The Lack of the Ultimate System


I have a friend who does similar consulting to mine but that he works in the PLM (Product Lifecycle Management) sector. Years ago, he found a product that could handle any of the customers that came his way and with an associated cost that scaled well to the size of customer implementing the product. He altogether stopped doing product selections for customers and started telling them he had the solution for them. I’ve been envious of this every since he told me.

Too Much Programming and Tools That Are Not That Good
First of all, after all these years, I can’t believe how many of us are still spending most of our time programming here in the LIMS, ELN, LES industry. With all the hype about how “configurable” the systems we use are, too many of them are still too heavily based on doing programming to get them to work.

After all these years working with these systems, I had hoped that we would have better tools than we have. I had hoped we’d have some collection of “ultimate” systems that could be based on strong workflow engines that are easy to use, as well as configuration that is powerful.

Why This is So Difficult for Us
Some of the problem has to do with the complex data we work with. As just one example, creating product specifications will probably never be easy. There are tools that make it less painful, but none that can take away the fact that there are so many moving parts to them that have to be checked.

In addition, because we cross so many different industries and types of workflows, it can be challenging to test out a product in the various scenarios it would have to address.

On the other hand, other industries have complex data and workflow variety. To a certain extent, we’ve become good at making excuses for our lack of progress.

Why Product Selections Are So Hard to Do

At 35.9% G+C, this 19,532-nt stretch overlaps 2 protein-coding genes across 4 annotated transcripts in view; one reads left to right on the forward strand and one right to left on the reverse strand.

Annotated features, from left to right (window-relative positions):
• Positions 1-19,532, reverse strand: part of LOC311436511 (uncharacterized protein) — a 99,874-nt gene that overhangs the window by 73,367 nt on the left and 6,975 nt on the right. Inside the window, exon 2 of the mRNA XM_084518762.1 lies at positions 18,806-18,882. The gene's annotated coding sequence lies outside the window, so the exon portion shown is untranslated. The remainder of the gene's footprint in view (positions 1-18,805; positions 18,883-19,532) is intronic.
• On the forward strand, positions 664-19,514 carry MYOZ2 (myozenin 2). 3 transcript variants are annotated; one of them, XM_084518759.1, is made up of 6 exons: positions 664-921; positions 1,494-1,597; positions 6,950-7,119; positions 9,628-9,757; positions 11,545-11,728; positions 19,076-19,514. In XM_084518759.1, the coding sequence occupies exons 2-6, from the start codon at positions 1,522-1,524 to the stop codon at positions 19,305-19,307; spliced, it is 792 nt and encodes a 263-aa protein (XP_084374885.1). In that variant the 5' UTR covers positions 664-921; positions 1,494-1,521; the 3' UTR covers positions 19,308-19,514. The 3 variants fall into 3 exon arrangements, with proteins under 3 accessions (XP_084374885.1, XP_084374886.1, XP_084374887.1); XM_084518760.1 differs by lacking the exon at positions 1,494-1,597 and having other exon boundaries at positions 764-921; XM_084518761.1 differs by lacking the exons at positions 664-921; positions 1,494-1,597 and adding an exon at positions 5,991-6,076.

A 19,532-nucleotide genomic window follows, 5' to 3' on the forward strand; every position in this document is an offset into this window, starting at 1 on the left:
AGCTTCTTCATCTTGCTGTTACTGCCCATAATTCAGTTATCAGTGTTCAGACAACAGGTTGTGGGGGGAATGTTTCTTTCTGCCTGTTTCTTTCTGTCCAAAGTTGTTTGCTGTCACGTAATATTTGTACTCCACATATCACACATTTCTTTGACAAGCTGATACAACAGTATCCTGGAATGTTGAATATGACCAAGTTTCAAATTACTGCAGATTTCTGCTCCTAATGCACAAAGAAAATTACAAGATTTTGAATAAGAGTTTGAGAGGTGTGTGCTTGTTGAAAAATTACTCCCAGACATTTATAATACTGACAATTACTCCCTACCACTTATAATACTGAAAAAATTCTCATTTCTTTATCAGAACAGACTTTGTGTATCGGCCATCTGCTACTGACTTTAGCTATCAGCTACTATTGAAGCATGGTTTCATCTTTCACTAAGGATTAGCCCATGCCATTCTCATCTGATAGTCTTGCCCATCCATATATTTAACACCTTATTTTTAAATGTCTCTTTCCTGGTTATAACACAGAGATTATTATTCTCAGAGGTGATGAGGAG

Lately, I’ve had quite a few product selections come my way and I tend to ask people what systems they’ve worked on and what they liked and didn’t like about them. Here are some issues I continue to hear about these past systems people have worked with, and they usually mean brands that are still selling and popular when they mention these problems:

  1. They’re too complicated to learn and manage for the company to eventually be able to manage the system, internally, and in a cost-effective manner.
  2. The systems are so complicated they require support from IT-type teams as large as the scientific groups they service. This is a huge expense.
  3. Some of the products are not powerful enough to handle any real variety in the workflows.

Finally
I would like to be able to approach the issue of product selections the way my PLM-based friend does – that there are some good tools that can show they can handle the majority of the configuration issues we could throw at them and just start using those solutions, exclusively. In addition, and maybe I’m just dreaming, here, but it would fantastic if they systems had great tools and documentation to go along with them.

Unfortunately, if there is such a product, I doubt I’ll find it. I can imagine that the response when I post this is that software vendors will contact me to try to give me a demo of their system. As I always say, you can’t “know” a system by a demo – you can only know it by using it. And, since there’s limited time in all our days, there are a tiny number of products any of us will ever really “know.”

Gloria Metrick
GeoMetrick Enterprises


4 responses on “The Lack of the Ultimate System

  1. I’ve been the IT support “team” for LIMS in three different industries. And this post is 100% true for all three. Most labs cannot afford IT resources, so they end up with “whatever we can afford” support from vendors. Which means product features lag years behind cutting edge features in other, non-LIMS, products out there. Or they end up building these Frankenstein’s-Monster hodge-podge of unconnected “systems” to work around the limitations of their LIMS. (Ranging from Excel macros to VB.Net applications to whatever home-brew products they can make work today.) Supporting those hacks over time becomes difficult. Eventually, no one knows HOW to support them.

    And most of those labs cannot afford to hire the staff to do it right. So they outsource, which is more expensive. And that means even fewer features get implemented properly, because every new change request becomes a ROI calculation…

    It is painful to watch.

  2. Cloud based apps can provide instant access for evaluation on a month to month basis. As more apps allow for this type of deployment, users and consultants can dig in and create a comprehensive eval.

    The big LIMS vendors cannot offer this but everyone else can but this will take 10 years before it is the norm.

  3. Any vendor can offer the cloud as an option but not all of them are necessarily practical. I mean to say that anyone can offer it but if it doesn’t work well then it’s not worthwhile.

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